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December 19, 2006

WRITING IN THE L. A. TIMES, Dave Weigel is pretty hard on right wing dystopian fiction, particularly the latest from Robert Ferrigno and Orson Scott Card. (But thanks for plugging the Glenn and Helen Show interview with Card!)

But of course, the point of dystopian fiction isn't that it paints a likely future. And implausibilities abound in the field, with varying degrees of criticism -- Margaret Atwood's misogynistic American theocracy certainly isn't any more plausible than Card or Ferrigno's scenarios (and in our podcast interview, Card admits that his story is implausible), but I remember plenty of people at my university (where I did a panel on it some years ago) seeing Atwood's book as a realistic depiction of a possible future. Fundamentalist "Commanders" lording it over harems of women who are little more than walking, illiterate wombs? We're practically there already -- just look at Ed Meese and John Ashcroft! (Don't believe me? Follow the link and check out the reader reviews!)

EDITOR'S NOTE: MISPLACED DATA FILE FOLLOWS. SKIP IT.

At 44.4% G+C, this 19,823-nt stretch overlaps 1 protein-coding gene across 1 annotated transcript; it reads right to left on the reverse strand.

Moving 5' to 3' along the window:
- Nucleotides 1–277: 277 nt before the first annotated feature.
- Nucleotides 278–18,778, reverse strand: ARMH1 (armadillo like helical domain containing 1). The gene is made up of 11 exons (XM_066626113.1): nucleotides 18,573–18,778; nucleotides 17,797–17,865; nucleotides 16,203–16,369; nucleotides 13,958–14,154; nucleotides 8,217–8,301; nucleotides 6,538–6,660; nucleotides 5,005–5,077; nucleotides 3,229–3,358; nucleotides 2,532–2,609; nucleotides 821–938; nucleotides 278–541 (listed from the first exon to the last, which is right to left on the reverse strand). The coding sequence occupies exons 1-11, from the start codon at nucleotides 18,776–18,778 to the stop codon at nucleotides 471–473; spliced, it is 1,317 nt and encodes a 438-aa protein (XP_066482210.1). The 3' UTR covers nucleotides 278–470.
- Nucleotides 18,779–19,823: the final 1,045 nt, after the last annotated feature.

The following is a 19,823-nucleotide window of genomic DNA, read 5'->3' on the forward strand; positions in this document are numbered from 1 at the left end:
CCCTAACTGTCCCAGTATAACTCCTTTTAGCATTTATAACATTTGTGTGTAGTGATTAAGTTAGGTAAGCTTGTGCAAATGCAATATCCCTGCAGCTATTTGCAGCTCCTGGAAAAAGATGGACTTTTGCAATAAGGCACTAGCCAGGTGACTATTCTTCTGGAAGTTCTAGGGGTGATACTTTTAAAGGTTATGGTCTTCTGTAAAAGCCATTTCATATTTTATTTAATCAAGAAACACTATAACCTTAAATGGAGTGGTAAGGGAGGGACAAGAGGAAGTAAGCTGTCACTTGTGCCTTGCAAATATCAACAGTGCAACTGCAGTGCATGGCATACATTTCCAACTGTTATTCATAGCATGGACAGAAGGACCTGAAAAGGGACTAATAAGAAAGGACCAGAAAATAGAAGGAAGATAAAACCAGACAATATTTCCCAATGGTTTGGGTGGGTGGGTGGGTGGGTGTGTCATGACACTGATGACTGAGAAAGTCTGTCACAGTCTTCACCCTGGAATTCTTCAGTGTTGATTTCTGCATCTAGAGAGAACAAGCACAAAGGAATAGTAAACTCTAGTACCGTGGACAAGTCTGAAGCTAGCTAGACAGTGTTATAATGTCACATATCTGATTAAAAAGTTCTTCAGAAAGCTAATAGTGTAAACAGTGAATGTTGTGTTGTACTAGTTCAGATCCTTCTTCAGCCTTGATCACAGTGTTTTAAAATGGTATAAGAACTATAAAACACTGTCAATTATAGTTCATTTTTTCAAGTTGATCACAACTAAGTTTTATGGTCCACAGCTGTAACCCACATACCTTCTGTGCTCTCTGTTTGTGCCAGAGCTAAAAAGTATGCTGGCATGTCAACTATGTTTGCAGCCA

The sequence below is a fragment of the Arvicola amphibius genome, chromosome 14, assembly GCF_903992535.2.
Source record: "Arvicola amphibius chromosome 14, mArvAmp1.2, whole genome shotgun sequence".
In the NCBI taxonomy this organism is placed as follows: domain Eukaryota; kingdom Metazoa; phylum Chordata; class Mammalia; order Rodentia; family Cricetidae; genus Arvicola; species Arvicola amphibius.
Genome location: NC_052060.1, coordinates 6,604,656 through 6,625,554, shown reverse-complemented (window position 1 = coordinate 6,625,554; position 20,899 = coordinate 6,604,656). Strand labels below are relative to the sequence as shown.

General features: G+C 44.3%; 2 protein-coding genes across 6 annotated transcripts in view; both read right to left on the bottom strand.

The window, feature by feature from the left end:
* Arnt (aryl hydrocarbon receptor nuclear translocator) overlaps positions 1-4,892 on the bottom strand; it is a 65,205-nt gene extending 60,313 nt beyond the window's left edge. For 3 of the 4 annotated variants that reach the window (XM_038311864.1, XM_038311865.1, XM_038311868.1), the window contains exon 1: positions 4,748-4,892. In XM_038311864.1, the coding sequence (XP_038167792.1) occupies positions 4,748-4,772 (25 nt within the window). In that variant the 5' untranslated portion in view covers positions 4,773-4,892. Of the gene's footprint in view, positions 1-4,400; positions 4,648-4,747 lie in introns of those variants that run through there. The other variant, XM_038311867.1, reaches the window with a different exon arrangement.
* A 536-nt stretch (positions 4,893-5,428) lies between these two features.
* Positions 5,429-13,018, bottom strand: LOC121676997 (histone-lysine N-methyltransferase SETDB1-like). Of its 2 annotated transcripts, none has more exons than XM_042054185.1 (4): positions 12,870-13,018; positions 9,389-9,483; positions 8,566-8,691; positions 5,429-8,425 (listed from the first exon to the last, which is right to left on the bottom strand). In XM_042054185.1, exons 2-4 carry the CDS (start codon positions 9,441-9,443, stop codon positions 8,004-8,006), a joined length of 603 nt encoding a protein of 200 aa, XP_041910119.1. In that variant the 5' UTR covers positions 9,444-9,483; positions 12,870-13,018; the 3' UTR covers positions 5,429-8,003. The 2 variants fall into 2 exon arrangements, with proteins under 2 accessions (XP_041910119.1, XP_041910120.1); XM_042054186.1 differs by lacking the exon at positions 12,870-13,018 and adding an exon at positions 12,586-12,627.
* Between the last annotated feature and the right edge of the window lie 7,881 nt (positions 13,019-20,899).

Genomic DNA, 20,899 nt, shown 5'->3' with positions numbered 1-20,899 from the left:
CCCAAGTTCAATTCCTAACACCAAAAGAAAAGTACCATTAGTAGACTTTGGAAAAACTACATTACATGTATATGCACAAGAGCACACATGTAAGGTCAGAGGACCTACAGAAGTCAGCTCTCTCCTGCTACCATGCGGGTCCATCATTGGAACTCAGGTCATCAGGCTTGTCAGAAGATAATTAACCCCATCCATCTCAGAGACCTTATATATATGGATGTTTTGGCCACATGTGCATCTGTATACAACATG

Dystopias -- like utopias -- are there to make a point, not a prediction. And sometimes the implausible becomes true: If someone had written a dystopian (utopian?) novel in 1950 about the fight for gay marriage in 2006, it would have seemed implausible indeed. But, of course, nobody did, as the utopian and dystopian novels of the day were concerned with the issues of 1950. That's usually how these things work.

UPDATE: I should note that my personal favorite instance of right-wing dystopian fiction is the Niven, Pournelle, and Flynn novel Fallen Angels, in which -- Al Gore take note! -- anthropogenic global warming is real, and major, and ultimately neutralized by strict limits on carbon emissions. Unfortunately, it turns out that the Earth was due for an ice age, and only man-made global warming was holding it off . . . .

ANOTHER UPDATE: Reader Martin Shoemaker reminds me that Fallen Angels is available for free online in the Baen Free Library.